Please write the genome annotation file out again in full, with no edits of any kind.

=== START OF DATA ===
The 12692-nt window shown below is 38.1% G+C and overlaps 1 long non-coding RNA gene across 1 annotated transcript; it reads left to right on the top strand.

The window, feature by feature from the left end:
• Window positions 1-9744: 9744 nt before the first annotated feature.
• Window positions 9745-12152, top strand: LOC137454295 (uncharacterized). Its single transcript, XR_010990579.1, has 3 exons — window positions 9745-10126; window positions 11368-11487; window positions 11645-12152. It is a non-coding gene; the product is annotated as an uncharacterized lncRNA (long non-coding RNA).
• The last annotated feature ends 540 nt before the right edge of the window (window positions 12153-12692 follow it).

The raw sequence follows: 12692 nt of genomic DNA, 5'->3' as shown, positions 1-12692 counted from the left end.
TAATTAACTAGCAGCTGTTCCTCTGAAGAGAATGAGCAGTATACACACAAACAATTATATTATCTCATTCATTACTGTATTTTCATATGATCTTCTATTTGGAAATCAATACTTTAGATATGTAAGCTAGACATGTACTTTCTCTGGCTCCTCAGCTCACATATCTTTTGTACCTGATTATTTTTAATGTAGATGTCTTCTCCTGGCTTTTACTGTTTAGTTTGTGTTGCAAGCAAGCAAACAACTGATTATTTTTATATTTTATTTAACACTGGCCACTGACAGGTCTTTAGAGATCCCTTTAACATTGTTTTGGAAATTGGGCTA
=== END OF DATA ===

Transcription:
The 12692-nt window shown below is 38.1% G+C and overlaps 1 long non-coding RNA gene across 1 annotated transcript; it reads left to right on the top strand.

The window, feature by feature from the left end:
• Window positions 1-9744: 9744 nt before the first annotated feature.
• Window positions 9745-12152, top strand: LOC137454295 (uncharacterized). Its single transcript, XR_010990579.1, has 3 exons — window positions 9745-10126; window positions 11368-11487; window positions 11645-12152. It is a non-coding gene; the product is annotated as an uncharacterized lncRNA (long non-coding RNA).
• The last annotated feature ends 540 nt before the right edge of the window (window positions 12153-12692 follow it).

The raw sequence follows: 12692 nt of genomic DNA, 5'->3' as shown, positions 1-12692 counted from the left end.
TAATTAACTAGCAGCTGTTCCTCTGAAGAGAATGAGCAGTATACACACAAACAATTATATTATCTCATTCATTACTGTATTTTCATATGATCTTCTATTTGGAAATCAATACTTTAGATATGTAAGCTAGACATGTACTTTCTCTGGCTCCTCAGCTCACATATCTTTTGTACCTGATTATTTTTAATGTAGATGTCTTCTCCTGGCTTTTACTGTTTAGTTTGTGTTGCAAGCAAGCAAACAACTGATTATTTTTATATTTTATTTAACACTGGCCACTGACAGGTCTTTAGAGATCCCTTTAACATTGTTTTGGAAATTGGGCTA